By: Anthony Paganelli (Western Kentucky University)
As of July 1, the United States has surpassed 125,000 deaths related to the coronavirus and medical experts are still uncertain of a second wave that may bring even more deaths globally. The uncertainty has many library leaders concerned and frustrated about planning for an unknown. Currently, the main concern is the safety of employees and patrons, which has become the standard business practice of most businesses during the coronavirus pandemic.
Aside from the health concerns, library leaders are watching the economy as they attempt to plan with an already flat or decreased budget. Early speculation was identified by Karunakar and Sarkar that polled 41 economists from March 16-19 to gain a perspective on the economic impact of the COVID-19 pandemic. Two-thirds of the economists believed the economy was already in a recession.
Ethan Harris, the head of global economics research at the Bank of America Merrill Lynch Global stated, “We now expect COVID-19 to cause a global recession in 2020, of similar magnitude to the recessions of 1982 and 2009” (Karunakar & Sarkar, 2020). The North American economist at Pacific Investment Management Company, Tiffany Wilding added, “The U.S. economy is going to have a shock from this coronavirus and I think that there’s still a lot of uncertainty around the size and the depth and the prolonged period of the shock” (Karuankar & Sarkar, 2020).
The loss of revenue to local, state, and federal governments will cause a significant decrease in library budgets for not only this year, but 2021 as well. As similar to the 2008 recession, libraries will face flat or reduced budgets, a decrease in donations, and other means of financial support that will impact libraries over the next year or longer. Of course, the reduction in funding means the possibility of reductions in staff, resources, and services.
According to the Moody’s Investors website that polled university presidents stated that higher education will have low enrollments (including international students), reduction in revenue, other higher educational services (catering, athletics, and residential facilities) will have lower budgets, endowments and donations will decline, and layoffs and furloughs will be implemented. Universities stand to lose a lot of revenue during the COVID-19 pandemic, which some experts have stated a few smaller institutions may have to close.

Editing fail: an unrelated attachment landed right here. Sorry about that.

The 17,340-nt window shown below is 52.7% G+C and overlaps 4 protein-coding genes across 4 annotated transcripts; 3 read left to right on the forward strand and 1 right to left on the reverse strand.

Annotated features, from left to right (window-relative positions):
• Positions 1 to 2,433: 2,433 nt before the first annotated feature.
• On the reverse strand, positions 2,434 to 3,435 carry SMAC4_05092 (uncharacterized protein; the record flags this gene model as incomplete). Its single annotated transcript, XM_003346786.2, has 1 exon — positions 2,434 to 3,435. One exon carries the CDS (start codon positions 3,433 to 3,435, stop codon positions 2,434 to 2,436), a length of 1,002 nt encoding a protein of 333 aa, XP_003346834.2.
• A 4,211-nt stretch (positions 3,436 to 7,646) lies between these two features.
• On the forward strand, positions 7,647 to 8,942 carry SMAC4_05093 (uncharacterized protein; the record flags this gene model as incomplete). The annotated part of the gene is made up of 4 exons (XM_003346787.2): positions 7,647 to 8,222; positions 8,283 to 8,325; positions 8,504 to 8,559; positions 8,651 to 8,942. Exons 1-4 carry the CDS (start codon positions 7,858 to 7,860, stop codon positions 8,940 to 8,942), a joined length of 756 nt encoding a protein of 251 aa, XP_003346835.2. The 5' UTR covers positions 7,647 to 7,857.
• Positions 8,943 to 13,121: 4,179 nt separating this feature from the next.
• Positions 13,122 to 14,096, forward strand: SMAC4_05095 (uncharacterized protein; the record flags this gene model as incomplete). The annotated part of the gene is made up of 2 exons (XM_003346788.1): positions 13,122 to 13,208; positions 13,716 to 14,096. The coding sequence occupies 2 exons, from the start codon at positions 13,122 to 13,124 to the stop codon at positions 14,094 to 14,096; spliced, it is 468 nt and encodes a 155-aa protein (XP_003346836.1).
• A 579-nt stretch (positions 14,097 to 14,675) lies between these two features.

More added pressure to higher education is the recent class action lawsuits against higher education by students demanding refunds from the spring semester that was cut short due to closures and institutions that are moving to all online courses in the fall. Students also stated in the lawsuit that online classes are not the same quality as in-person classes and they are not receiving the same services.
More than 4,000 higher educational institutions closed in the United States for COVID-19 that affected nearly 25 million students. The class action lawsuits involved over 100 universities that includes the California State University System, Cornell University, Michigan State University, University of Miami, and Washington University in St. Louis.
The refund of tuition and fees appear to be straightforward in the lawsuit, however the response to the quality of online learning will be complicated for the courts to decide when reviewing these claims. Cappellino (2020) noted that the students’ lawsuit hinges on a breach of contract, which there has to be a concrete contract stipulating that the university is providing only in-person classes. Most of the contractual agreement of in-person class offerings will rely on the university’s marketing services during recruitment or during enrollment where it was stipulated that all classes would be offered in-person.
Universities will have legal support against the lawsuit based on the main contractual obligation of the institution, which is to provide an education, whether in-person or online. As to the actual quality of education, the courts will have to define any differences between the quality of in-person and online education. Universities can also utilize the force majeure clause should the quality of online education be in question. The force majeure clause provides the university excuse from the performance that arise due to an extreme event, such as a pandemic that forced classes to be provided online.
The impact of the courts’ decision to determine whether in-person and online classes are different will alter many institutions that provide online learning. Approximately, 80 percent of online students are enrolled at for-profit universities. If the courts determine that online education is not equivalent to in-person classes, then these online classes and programs could be considered diminished in quality. The courts’ decision could change how future employers review students’ education should the courts decide that the quality of online education is unequal to in-person classes. This would also affect numerous universities across the U.S. offering online classes that includes the elite universities, such as Harvard and Stanford.